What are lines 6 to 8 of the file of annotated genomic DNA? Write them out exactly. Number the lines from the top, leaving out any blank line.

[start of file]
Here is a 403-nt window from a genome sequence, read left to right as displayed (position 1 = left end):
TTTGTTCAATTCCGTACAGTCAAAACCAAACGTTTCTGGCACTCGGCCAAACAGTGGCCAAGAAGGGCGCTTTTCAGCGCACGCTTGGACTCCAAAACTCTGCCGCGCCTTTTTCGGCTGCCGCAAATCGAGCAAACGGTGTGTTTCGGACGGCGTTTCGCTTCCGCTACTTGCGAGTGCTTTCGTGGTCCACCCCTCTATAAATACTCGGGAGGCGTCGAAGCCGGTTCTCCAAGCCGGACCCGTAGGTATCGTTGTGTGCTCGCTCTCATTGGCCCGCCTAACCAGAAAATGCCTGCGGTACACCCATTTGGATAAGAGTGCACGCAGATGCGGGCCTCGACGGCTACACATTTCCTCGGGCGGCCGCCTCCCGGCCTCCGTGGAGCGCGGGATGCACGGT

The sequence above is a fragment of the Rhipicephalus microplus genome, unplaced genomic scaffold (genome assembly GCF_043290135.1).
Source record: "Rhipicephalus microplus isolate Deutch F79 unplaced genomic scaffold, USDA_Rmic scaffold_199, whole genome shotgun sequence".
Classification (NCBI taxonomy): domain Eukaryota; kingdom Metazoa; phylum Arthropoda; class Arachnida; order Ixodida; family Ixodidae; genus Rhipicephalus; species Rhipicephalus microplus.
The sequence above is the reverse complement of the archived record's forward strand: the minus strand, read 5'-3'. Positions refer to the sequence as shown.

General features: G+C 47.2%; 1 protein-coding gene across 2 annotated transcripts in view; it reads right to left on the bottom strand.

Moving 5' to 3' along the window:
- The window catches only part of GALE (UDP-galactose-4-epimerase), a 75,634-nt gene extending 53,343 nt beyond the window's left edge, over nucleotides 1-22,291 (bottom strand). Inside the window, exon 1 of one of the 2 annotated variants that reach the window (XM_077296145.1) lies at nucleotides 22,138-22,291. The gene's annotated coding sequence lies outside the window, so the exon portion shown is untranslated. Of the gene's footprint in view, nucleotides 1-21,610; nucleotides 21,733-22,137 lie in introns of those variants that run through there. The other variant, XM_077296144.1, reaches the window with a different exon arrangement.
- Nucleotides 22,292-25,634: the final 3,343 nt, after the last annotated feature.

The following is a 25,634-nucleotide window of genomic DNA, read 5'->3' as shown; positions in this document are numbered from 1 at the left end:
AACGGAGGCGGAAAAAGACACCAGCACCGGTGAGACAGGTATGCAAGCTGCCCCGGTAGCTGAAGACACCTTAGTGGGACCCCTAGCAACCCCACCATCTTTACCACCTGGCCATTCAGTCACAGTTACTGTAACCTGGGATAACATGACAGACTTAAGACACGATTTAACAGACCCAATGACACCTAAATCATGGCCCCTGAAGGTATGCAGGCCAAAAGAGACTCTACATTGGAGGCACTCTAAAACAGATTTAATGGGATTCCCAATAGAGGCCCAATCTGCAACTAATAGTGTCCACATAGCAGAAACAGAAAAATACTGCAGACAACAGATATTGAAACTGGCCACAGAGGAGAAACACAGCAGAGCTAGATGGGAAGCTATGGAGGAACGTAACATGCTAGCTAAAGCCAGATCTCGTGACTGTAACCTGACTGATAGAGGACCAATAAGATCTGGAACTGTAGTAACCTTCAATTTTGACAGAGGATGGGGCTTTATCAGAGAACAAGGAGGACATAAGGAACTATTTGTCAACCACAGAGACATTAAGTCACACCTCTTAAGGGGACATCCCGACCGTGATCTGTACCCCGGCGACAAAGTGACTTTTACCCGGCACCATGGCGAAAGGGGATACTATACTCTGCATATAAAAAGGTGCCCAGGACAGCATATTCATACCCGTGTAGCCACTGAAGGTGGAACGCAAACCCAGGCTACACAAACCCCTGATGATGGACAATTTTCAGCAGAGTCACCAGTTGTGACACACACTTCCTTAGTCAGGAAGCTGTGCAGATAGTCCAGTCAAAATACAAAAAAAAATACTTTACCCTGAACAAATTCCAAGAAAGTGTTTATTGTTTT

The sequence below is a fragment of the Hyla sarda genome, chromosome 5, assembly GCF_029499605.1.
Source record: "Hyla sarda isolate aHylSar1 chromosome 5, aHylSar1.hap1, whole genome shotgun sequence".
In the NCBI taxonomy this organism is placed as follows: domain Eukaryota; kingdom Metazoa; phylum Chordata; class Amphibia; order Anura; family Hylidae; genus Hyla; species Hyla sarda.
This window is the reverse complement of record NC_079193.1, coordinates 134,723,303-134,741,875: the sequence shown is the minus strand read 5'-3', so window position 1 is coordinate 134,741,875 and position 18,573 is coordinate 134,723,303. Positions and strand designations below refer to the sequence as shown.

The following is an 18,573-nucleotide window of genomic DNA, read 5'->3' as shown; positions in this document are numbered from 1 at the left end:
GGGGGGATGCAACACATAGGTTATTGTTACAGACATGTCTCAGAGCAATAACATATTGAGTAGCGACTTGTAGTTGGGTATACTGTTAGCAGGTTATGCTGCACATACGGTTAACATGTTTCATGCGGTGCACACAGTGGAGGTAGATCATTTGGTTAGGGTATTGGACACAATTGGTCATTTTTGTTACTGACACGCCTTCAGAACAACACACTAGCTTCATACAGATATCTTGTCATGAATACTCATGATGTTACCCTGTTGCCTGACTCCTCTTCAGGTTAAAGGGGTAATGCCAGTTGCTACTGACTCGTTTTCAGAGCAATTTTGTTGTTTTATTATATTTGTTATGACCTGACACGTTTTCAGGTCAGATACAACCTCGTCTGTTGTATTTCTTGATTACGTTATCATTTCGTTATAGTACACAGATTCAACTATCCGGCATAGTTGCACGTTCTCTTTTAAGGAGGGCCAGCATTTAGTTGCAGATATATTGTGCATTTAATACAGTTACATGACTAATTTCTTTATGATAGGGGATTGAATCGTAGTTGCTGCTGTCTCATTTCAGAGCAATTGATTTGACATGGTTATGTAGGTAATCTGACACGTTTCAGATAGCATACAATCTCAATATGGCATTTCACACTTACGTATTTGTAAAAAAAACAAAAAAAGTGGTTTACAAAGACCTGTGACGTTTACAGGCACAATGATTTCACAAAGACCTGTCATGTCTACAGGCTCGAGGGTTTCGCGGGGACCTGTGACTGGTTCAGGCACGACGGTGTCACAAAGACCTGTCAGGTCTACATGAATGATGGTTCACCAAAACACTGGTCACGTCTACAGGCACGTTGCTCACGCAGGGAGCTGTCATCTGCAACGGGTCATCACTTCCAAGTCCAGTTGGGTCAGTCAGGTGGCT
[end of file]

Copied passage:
The sequence above is the reverse complement of the archived record's forward strand: the minus strand, read 5'-3'. Positions refer to the sequence as shown.

General features: G+C 47.2%; 1 protein-coding gene across 2 annotated transcripts in view; it reads right to left on the bottom strand.

Moving 5' to 3' along the window: